Sunday, October 28, 2012

The Good Knife

"Excuse me Sir, do you happen to have a knife in your luggage?"

It's 5am in St Pancras Station and I'm going through security, about to board the Eurostar to France.  Of course I've got a knife in my bag; I'm going on a surf trip.  But on Eurostar there's no "checked luggage" and "hand luggage"; you haul everything onto the train yourself so it all counts as "hand luggage".  Which means that if they see a knife at the bottom of your surfboard bag on the x-ray machine, then you get pulled up.

"I'm afraid Sir, that you can't take your knife onto the train, and furthermore it's an illegal offensive weapon and has to be destroyed."  

News to me.  An "illegal, offensive weapon"?  It's my pocket knife; the knife that my Dad gave to me when I was ten years old to take on cub-scout camp for a weekend.  It's not even that big.  And, counting it up, it's been on in-excess of thirty-five international flights (in my checked luggage of course).  But no, into the big yellow funnel it went.  And to add insult to injury, it fell into a big, clear-perspex fronted bin, so that everybody else can see what's not allowed on the train and what happens to the those things if they find them.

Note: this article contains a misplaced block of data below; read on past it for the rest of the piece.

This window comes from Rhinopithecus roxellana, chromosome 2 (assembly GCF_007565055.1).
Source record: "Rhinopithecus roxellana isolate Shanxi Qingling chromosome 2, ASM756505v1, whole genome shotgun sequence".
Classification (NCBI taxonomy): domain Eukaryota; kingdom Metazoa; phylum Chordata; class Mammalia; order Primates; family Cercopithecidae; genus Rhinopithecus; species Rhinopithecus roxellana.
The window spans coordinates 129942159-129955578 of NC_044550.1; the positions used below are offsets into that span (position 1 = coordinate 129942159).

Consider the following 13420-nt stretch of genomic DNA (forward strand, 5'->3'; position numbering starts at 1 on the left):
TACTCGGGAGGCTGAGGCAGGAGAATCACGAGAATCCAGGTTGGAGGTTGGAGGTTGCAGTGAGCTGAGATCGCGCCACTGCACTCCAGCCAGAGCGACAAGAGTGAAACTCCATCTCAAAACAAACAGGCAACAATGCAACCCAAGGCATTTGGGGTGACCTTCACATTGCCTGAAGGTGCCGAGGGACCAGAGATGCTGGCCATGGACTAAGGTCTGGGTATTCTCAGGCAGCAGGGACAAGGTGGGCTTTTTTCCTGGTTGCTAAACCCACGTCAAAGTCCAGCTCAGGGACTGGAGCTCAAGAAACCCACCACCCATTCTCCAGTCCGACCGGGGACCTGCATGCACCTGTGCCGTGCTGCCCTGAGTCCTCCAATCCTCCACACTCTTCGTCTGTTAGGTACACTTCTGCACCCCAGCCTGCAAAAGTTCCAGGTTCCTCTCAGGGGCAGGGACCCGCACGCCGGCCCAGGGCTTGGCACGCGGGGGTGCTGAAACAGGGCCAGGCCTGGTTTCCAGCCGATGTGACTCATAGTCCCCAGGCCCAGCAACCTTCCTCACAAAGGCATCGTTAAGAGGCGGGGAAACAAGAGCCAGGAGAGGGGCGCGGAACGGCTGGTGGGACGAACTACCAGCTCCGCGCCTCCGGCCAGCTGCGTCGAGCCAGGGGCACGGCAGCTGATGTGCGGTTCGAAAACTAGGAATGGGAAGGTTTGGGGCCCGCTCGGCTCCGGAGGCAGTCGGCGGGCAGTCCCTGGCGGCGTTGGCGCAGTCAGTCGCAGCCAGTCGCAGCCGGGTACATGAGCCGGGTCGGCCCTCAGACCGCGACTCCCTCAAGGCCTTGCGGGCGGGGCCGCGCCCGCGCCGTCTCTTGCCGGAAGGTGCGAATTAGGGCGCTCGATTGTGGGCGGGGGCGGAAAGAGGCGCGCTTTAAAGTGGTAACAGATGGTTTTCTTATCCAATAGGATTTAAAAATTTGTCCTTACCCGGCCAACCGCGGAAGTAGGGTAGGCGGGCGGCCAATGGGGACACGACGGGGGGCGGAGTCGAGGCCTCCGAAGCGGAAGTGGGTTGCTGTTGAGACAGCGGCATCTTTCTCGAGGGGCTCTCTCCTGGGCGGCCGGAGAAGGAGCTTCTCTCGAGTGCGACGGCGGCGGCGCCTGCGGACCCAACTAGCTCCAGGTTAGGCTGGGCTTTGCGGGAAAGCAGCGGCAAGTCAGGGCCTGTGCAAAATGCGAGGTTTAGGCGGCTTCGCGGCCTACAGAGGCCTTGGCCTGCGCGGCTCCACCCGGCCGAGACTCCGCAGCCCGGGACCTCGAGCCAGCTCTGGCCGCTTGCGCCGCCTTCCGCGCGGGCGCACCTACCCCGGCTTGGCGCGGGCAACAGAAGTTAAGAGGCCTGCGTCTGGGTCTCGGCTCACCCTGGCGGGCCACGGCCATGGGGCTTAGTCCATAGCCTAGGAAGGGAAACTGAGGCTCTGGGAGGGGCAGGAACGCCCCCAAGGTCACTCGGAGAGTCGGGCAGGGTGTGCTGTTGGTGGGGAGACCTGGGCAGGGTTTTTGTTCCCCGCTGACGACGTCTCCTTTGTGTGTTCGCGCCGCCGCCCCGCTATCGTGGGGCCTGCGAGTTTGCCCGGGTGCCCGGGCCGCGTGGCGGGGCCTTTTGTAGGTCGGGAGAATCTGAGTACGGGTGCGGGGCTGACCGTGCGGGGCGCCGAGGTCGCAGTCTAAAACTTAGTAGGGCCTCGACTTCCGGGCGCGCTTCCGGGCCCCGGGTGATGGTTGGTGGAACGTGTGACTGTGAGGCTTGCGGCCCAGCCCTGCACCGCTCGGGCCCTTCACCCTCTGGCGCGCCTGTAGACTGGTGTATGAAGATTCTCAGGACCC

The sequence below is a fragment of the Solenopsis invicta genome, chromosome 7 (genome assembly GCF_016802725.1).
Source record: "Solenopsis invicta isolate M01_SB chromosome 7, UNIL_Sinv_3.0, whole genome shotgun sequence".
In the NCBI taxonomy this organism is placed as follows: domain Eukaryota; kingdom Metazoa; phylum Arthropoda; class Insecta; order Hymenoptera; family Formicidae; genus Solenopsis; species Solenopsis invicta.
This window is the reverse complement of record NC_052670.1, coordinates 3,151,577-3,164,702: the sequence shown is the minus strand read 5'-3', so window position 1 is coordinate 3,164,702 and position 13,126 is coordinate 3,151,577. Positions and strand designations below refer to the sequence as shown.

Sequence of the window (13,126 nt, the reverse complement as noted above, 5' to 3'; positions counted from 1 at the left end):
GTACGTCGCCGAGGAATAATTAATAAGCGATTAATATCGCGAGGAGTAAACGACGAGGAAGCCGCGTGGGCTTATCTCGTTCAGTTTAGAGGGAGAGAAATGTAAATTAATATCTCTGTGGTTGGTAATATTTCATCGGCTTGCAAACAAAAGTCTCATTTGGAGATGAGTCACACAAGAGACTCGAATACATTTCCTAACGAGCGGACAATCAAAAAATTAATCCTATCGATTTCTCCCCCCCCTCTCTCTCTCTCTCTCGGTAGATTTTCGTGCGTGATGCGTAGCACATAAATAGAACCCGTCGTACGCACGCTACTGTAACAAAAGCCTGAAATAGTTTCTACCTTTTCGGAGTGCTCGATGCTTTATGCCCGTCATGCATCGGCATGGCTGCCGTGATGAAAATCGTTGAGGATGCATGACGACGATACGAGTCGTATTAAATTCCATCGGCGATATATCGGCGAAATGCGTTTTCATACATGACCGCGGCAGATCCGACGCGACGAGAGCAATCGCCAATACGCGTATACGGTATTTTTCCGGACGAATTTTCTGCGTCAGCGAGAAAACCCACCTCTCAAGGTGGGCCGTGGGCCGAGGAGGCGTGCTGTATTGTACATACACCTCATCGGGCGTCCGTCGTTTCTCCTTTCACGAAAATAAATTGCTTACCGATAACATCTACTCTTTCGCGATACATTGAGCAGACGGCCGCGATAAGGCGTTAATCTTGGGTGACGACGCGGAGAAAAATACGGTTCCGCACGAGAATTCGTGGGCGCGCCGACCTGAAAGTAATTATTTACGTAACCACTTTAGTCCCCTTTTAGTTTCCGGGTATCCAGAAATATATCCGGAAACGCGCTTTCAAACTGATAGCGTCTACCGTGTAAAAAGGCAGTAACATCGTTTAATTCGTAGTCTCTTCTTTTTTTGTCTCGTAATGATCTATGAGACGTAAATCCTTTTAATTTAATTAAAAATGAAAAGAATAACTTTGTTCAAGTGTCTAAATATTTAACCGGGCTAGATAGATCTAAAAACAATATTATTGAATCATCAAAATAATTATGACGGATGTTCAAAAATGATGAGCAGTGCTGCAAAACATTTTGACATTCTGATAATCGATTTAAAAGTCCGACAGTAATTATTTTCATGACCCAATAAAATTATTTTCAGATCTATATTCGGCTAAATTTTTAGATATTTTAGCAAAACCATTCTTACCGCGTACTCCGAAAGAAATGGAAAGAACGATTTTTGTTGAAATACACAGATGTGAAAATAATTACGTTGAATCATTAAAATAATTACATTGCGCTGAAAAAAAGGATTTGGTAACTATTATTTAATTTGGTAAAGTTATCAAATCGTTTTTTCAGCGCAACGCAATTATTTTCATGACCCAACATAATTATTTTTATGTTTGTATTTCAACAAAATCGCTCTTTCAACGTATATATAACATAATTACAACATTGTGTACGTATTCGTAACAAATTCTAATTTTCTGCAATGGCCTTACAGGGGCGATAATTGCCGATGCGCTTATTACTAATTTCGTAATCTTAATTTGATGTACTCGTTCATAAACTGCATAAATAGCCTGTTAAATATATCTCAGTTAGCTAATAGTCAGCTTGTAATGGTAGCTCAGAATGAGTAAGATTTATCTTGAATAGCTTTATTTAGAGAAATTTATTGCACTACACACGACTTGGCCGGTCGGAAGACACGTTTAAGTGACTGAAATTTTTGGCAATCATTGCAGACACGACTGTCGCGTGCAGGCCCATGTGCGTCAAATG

Maybe having a knife with you means something different in the Big Smoke.  In fact, I know it does.  But to me, having a knife in your pocket is kind of normal; many of my friends and colleagues carry a pocket knife as standard, like a mobile phone or car keys.  What happens when you want to sharpen a pencil?  Or cut up an apple at lunch time, cut some string, gut a fish or tweak a bit of glass or sea-urchin spine out of the sole of your bare foot?  Each time, I'd reach for my pocket knife.

I replaced my old, well worn, lock knife with a multi-knife; one of those red ones with a bottle opener on it (you know the ones), but sand gets in it and it grinds horribly when I open it, and I and I also got myself a short, square nosed thing in an ankle-sheath for ocean-bourne occasions.  However I miss having a simple, small, sharp knife somewhere close by for those little jobs that, if it weren't for that knife, I'd spend hours trying to find the right tool for the job. 

"Hello Trouble", a short advert created for Gerber by Chris Malloy and the guys at The Farm League.

Clearly, this blog post is about the usefulness of carrying with you, when it's sensible and useful to do so, an effective, multi-purpose tool.  Knives are dangerous things and should be treated with and handled with the utmost respect and care.  If you're camping, adventuring outside, or in a workshop then cool.  If you're walking around town, not so.  Be sensible.  Don't be an idiot.

Sunday, October 21, 2012

The Cormorant's Captain